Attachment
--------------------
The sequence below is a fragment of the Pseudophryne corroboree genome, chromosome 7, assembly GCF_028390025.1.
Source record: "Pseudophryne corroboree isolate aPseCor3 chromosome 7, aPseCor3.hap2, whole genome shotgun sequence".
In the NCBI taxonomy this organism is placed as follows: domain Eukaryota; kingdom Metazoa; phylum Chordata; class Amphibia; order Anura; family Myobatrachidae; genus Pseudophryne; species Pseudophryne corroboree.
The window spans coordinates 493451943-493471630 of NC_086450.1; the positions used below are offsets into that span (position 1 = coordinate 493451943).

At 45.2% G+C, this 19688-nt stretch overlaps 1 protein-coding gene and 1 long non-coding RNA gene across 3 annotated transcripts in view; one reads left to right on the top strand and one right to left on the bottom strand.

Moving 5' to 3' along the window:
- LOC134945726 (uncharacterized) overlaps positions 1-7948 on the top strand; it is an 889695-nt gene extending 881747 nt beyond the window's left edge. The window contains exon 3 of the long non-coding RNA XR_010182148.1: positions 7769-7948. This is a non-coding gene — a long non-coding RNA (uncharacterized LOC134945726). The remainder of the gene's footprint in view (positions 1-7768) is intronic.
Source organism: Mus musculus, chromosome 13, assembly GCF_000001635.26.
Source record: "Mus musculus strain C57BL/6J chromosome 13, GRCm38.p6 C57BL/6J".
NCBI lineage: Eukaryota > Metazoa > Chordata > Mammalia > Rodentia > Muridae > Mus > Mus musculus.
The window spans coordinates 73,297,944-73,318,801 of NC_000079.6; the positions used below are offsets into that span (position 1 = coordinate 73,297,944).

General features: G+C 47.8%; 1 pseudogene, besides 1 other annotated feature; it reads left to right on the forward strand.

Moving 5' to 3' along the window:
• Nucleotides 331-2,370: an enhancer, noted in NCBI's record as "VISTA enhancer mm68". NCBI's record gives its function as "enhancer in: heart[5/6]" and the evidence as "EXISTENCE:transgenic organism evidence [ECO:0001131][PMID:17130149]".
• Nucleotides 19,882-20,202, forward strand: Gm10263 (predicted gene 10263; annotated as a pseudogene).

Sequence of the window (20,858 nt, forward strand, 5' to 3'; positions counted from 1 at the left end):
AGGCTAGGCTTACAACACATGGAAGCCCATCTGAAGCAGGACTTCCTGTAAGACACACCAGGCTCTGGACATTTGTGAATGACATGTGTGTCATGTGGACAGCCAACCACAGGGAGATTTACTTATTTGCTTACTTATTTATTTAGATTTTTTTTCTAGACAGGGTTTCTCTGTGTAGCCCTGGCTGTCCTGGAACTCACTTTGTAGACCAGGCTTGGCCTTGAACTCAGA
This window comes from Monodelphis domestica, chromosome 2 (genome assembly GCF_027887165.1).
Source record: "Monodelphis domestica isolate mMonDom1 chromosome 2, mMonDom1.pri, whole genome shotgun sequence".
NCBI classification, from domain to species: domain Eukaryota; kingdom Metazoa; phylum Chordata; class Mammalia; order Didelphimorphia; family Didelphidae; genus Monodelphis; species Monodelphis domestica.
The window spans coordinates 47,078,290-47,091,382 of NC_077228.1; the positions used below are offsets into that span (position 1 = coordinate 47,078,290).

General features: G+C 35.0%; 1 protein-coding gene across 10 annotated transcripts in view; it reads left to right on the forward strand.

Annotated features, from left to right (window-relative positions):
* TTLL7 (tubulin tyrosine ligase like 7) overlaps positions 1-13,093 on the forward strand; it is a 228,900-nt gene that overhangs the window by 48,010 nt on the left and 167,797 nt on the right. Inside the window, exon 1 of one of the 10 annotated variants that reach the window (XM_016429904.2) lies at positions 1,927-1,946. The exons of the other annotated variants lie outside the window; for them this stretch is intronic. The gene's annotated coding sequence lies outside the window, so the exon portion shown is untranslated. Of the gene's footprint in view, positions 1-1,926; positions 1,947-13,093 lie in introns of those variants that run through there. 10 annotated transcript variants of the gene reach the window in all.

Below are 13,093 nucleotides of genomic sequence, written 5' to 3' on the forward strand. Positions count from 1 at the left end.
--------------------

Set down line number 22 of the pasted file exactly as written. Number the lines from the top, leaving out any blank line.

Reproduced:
General features: G+C 35.0%; 1 protein-coding gene across 10 annotated transcripts in view; it reads left to right on the forward strand.